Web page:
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Science And Nature

Why the equinox ushers in the arrival of fall

What’s an Equinox?

What exactly are equinoxes? What can cause these astronomical events? Learn how they influence the times of year and hours of daylight on each planet.

Published September 16, 2022

4 min read

Every half a year, once in March and again in September, an equinox splits Earths day almost in two, giving us about 12 hours of daylight and 12 of night.

On September 22, 2022, the autumnal equinox will signal the coming of fall for the Northern Hemisphere. Then, on March 20, 2023, nature will once more bring us the vernalequinox, enough time of year that ushers in spring in the North. Those dates are swapped for the vernal and autumnal equinoxes in the Southern Hemisphere. (Here’s why each season begins twice.)

Why do equinoxes happen?

Stonehenge is definitely a favorite destination for the equinoxes. Druids and pagans gather here to celebrate the total amount of light and dark on the planet.

Stonehenge is definitely a favorite destination for the equinoxes. Druids and pagans gather here to celebrate the total amount of light and dark on the planet.

Photograph by Donald Slack / Alamy Stock Photo

Our world normally orbits sunlight on an axis thats tilted 23.5 degrees, and therefore the hemispheres trade off getting ultimately more warmth from sunlight. Two times per year, Earths orbit and its own axial tilt combine so the sun sits right above Earths Equator, casting the dividing line between your light and dark elements of the earththe so-called terminator, or twilight zonethrough the North and South Poles.

The terminator doesnt perfectly divide the earth into dark and light; Earths atmosphere bends sunlight by 37 miles (60 kilometers), which equals half of a degree. Which means half of the earth is still a bit more lit compared to the other, even on an equinox.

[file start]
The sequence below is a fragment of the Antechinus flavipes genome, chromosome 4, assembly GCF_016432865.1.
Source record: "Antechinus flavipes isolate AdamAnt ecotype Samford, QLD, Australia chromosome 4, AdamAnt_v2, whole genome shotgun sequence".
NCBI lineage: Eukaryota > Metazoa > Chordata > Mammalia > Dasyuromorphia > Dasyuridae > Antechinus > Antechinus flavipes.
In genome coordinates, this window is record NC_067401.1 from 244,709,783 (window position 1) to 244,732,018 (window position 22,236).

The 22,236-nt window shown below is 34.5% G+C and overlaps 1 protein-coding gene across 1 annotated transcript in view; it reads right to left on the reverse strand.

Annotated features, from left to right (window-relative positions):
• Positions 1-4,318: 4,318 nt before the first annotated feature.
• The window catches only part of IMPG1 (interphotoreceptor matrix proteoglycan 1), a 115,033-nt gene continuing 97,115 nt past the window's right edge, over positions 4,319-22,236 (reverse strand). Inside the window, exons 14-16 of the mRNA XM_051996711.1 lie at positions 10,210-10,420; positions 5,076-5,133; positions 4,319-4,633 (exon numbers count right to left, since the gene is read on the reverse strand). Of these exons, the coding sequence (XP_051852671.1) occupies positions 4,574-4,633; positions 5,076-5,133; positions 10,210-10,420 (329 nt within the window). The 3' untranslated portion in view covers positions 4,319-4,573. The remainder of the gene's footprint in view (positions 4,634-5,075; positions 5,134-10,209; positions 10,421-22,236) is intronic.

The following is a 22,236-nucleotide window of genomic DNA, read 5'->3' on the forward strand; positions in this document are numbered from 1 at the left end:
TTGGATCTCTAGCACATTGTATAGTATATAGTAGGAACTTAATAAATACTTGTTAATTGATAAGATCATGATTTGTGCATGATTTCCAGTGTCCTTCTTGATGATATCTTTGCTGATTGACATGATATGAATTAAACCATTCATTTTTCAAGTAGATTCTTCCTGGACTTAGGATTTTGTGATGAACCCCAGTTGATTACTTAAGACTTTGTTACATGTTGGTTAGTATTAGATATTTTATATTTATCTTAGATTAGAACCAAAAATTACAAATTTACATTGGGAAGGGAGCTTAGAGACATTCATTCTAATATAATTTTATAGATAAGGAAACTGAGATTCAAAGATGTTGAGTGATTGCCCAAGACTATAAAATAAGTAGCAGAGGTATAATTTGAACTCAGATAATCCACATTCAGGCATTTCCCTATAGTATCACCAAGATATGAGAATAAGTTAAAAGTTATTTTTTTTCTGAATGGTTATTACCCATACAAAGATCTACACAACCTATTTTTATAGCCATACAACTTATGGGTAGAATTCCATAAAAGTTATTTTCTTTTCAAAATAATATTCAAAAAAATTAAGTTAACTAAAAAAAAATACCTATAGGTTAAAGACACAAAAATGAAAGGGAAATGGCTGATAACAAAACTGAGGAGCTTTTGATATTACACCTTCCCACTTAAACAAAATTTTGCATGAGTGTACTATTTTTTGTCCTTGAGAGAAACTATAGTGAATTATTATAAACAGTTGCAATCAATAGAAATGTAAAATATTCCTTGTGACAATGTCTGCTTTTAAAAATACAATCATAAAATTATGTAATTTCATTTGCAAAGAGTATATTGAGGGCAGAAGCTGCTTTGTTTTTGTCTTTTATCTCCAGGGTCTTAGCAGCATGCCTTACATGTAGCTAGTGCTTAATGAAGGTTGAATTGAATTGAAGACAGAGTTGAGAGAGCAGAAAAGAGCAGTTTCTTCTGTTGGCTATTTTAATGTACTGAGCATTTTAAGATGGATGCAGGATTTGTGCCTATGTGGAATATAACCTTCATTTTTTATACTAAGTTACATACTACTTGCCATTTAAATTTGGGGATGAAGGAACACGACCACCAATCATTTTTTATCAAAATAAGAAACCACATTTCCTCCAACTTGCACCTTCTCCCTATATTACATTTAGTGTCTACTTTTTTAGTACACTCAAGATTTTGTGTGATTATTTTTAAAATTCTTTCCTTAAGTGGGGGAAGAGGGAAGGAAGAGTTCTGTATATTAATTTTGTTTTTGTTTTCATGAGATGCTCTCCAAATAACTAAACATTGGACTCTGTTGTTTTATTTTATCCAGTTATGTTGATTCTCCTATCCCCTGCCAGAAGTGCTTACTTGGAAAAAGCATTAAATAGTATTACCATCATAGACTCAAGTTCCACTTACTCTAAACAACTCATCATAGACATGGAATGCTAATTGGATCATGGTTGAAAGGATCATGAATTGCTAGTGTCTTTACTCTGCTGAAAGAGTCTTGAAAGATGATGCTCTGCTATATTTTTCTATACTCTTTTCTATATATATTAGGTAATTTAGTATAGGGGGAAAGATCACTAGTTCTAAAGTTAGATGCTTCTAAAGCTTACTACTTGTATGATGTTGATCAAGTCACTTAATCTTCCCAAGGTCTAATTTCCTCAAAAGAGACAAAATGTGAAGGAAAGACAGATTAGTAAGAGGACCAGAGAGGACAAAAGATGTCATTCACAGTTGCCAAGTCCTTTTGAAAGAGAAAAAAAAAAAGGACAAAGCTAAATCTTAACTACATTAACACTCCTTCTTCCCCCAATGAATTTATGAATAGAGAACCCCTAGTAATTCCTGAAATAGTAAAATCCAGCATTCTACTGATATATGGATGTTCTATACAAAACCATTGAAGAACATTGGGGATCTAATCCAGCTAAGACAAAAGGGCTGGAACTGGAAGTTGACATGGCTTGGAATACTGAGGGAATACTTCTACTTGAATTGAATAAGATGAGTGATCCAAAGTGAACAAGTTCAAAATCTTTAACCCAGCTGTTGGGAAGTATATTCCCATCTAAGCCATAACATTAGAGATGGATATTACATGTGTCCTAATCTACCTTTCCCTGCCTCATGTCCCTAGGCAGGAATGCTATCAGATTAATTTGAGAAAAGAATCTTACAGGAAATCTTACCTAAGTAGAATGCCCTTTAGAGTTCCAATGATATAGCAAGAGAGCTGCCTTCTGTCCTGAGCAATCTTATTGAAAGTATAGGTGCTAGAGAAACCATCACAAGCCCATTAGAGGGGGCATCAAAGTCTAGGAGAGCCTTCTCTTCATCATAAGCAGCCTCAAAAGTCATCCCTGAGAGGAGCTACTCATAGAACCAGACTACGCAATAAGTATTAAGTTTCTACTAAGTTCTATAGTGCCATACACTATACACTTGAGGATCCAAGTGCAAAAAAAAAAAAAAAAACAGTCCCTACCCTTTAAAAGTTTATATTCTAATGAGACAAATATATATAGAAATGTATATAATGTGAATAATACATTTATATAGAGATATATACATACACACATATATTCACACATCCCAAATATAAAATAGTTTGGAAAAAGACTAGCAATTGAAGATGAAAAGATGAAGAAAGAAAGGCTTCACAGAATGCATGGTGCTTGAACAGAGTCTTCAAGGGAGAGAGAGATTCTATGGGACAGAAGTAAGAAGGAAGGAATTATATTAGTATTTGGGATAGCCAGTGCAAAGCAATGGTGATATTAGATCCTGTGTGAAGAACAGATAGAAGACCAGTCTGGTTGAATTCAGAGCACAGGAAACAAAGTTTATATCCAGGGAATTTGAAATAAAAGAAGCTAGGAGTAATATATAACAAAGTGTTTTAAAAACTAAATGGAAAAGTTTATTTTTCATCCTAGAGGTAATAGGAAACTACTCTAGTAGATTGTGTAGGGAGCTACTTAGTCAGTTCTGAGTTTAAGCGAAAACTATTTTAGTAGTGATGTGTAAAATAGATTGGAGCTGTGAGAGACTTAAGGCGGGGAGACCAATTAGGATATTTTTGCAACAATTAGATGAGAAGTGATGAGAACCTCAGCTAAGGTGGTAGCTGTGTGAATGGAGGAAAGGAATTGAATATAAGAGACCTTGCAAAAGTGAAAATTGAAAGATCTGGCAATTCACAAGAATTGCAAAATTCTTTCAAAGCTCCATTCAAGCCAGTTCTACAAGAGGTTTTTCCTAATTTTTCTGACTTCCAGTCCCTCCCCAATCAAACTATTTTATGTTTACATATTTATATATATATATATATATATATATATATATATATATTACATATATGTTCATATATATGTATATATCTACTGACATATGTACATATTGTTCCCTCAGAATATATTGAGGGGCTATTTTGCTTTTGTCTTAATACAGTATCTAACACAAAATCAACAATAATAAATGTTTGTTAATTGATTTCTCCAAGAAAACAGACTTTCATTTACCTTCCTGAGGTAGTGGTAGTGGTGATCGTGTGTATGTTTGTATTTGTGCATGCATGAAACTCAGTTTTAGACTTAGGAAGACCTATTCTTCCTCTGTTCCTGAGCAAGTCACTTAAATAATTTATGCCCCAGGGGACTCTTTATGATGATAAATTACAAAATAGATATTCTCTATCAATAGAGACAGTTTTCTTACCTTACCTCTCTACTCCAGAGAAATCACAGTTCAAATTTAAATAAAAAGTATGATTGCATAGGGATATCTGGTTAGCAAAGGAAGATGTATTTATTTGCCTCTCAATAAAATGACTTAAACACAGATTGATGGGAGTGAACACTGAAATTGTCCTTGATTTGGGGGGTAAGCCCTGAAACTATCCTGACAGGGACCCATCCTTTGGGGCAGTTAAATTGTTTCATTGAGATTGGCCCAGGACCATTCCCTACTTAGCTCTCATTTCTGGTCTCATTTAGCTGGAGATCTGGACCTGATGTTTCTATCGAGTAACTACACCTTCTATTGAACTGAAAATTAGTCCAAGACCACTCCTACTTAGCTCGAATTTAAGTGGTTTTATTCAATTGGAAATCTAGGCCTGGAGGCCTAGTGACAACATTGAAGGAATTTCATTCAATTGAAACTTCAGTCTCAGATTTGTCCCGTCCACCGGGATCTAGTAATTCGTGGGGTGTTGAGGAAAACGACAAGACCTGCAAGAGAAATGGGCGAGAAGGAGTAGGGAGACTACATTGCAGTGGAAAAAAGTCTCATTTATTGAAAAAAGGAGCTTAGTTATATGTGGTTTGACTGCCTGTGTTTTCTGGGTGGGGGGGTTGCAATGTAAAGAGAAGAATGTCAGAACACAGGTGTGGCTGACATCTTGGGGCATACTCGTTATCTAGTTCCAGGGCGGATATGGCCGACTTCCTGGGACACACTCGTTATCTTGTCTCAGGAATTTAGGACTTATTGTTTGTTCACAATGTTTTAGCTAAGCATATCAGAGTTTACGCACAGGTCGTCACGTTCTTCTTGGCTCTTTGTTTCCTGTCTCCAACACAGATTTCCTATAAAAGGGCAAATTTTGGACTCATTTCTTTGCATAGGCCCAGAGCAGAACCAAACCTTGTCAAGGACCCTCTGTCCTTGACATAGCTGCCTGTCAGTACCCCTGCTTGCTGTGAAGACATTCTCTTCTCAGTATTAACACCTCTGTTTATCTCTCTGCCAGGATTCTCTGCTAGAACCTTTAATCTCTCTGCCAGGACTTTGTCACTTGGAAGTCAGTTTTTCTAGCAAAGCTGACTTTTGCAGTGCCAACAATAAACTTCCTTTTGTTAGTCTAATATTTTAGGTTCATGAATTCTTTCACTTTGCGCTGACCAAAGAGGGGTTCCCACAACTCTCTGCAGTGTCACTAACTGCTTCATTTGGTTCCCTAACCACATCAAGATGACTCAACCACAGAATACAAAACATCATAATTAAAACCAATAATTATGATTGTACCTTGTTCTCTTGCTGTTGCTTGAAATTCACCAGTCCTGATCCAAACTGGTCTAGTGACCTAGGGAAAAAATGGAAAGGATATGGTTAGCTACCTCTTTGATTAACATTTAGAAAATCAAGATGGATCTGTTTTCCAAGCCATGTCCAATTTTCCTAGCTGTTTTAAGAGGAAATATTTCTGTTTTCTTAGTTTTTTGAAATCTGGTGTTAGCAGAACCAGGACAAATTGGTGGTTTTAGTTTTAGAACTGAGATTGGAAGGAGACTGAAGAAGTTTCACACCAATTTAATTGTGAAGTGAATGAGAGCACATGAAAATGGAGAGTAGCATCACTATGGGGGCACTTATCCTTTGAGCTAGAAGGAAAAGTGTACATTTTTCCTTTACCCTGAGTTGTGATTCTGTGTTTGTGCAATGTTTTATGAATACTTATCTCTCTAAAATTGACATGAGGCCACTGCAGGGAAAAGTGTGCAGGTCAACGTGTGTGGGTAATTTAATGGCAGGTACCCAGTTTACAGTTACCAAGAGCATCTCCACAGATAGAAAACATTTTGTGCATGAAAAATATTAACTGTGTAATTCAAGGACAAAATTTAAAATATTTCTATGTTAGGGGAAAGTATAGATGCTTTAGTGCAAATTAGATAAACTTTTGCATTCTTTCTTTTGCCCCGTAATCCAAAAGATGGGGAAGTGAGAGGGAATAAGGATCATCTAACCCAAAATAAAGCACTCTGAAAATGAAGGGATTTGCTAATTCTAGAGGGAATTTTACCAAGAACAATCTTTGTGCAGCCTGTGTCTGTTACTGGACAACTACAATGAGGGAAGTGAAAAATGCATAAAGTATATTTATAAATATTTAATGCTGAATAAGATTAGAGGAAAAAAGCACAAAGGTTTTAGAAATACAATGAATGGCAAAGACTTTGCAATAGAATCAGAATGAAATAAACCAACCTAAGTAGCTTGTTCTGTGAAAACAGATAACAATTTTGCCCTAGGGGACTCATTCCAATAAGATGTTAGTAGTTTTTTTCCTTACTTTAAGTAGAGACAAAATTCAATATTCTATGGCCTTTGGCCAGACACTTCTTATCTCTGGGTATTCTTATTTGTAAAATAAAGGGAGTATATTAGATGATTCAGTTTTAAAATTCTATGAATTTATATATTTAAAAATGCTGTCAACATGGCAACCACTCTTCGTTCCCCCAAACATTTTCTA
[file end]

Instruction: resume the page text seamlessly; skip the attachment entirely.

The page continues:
Earth isnt the only real planet that experiences equinoxes: Every planet inside our solar system has them. In 2009, the Cassini probe in orbit around Saturn captured an equinox on the ringed planet. As on the planet, equinoxes occur every half-year on Saturn, but that equals 15 years on the planet, making Cassini’s photo session a distinctive event.

Marking the equinox

Ancient cultures have tracked the equinoxes in various ways on the millennia. From constructed monuments, like pyramids, to stone engravings that acted as calendars, to churches that incorporated sunlight to their architecture, civilizations marked the passage of sunlight and the times of year with great accuracy.

(Listen: In this bout of our podcast Overheard, we discuss Nowruz, a historical Persian holiday marking the brand new year right now of the vernal equinox.)

Some cultures continue steadily to celebrate the equinox today, just like the Lakota Tribe of the U.S. Midwest. The Lakota connect the planet earth with the sky by making tobacco from the red willow tree, which matches the Dried Willow constellation, where in fact the sun rises on the spring equinox. They smoke this sacred tobacco in a ceremony marking the return of longer days.

And at Stonehenge’s equinox celebrations in England, druids, pagans, and other people who would like to interact gather to witness the sunrise on the ancient stones.

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